I would like to whole-heartedly support Alan's request for assistance
regarding the conservation of "The Big Pond", Kooragang Island, Newcastle.
There are now almost no freshwater wetlands remaining in the Hunter River
estuary system, the closest being that bit further upstream at Shortland.
Many were destroyed for reclamation for industrial land or by the incursion
of salt water due to changes in hydrology bought about by construction of
the industrial infrastructure on the island, or islands as they once were.
The importance of The Big Pond is clear when one compares the usage by
waders of this wetland with the Shortland wetlands system. Small numbers
of the smaller waders do get to Shortland but this pales into
insignificance with the number that regularly used The Big Pond when it had
suitable water levels. What many birders would be unaware of was its
importance as a night roost. I often looked at the pond at night and, if
the tide was high, would find large numbers of knot, sandpipers, godwit,
avocet and plover. Interestingly, Lesser Golden Plover were often there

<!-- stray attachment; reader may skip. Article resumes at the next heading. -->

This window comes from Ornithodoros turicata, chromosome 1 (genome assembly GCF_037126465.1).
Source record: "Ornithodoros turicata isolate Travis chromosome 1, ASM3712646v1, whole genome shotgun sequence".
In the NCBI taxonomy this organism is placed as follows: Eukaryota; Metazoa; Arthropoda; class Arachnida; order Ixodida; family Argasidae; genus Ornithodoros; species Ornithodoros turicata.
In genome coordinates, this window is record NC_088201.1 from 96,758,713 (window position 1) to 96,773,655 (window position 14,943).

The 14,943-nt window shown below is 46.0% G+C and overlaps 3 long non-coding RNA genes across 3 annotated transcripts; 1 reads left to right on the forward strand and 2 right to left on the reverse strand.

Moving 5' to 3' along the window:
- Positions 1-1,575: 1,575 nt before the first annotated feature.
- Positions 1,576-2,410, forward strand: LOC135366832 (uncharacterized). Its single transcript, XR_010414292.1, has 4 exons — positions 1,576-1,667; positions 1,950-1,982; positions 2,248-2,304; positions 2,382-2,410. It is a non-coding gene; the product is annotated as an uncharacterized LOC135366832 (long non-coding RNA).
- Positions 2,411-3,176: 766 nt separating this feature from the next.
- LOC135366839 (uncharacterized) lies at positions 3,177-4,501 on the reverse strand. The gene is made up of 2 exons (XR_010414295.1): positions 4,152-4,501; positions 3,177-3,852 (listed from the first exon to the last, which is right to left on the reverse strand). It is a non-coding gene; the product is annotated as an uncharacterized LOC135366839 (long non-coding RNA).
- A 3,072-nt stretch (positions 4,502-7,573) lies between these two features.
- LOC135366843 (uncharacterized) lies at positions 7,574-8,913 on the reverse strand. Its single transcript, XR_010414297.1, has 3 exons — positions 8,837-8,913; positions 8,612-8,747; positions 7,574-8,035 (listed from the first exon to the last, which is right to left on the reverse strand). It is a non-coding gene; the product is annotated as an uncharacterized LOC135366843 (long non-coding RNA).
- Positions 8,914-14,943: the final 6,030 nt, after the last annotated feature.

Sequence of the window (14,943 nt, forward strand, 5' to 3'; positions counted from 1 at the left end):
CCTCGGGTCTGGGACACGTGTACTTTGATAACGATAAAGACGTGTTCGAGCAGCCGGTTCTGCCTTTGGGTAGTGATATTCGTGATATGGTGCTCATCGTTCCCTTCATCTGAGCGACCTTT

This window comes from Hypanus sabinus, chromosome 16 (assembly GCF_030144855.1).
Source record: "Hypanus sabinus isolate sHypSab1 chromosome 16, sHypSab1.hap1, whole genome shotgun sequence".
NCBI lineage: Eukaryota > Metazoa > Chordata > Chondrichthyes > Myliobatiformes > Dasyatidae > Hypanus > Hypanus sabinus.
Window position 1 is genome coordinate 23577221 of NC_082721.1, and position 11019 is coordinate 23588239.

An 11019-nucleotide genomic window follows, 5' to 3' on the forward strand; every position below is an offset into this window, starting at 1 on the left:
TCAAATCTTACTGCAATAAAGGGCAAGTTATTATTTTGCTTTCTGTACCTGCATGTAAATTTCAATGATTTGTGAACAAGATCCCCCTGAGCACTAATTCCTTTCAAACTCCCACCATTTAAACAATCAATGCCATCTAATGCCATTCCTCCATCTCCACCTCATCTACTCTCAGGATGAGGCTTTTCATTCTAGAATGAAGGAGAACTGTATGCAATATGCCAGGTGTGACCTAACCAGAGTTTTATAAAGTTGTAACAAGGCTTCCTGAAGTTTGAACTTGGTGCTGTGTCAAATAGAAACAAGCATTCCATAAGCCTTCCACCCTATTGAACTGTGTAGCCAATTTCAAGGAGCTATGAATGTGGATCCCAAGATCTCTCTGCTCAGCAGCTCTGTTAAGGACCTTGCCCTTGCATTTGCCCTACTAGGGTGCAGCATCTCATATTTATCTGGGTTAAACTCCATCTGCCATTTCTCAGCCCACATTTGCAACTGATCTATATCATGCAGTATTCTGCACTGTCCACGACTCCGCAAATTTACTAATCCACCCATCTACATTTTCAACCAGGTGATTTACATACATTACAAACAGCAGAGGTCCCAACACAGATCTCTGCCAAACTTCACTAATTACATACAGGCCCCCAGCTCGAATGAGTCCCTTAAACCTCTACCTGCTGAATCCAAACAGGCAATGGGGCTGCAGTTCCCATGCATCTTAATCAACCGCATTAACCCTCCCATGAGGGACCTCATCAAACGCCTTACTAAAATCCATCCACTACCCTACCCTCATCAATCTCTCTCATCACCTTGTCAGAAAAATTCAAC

regardless of the tide, feeding on the mud.
Birders to Kooragang last summer would have been appalled at the state of
The Big Pond. It contained very shallow water after rain but this very
quickly evaporated leaving nothing but a large expanse of dry mud. If we
are serious about conserving this estuary for shorebirds we can't afford to
lose this wetland. Long time visitors to the island would lament the
almost total disappearance of some of the smaller waders: Broad-billed
Sandpiper, once regular in good numbers, are down to one or two birds a
year; Lesser Sand Plover, Double-banded Plover and Lesser Golden Plover
have all decreased in number over the past three decades.
Please support the Hunter Bird Observers Club on this one.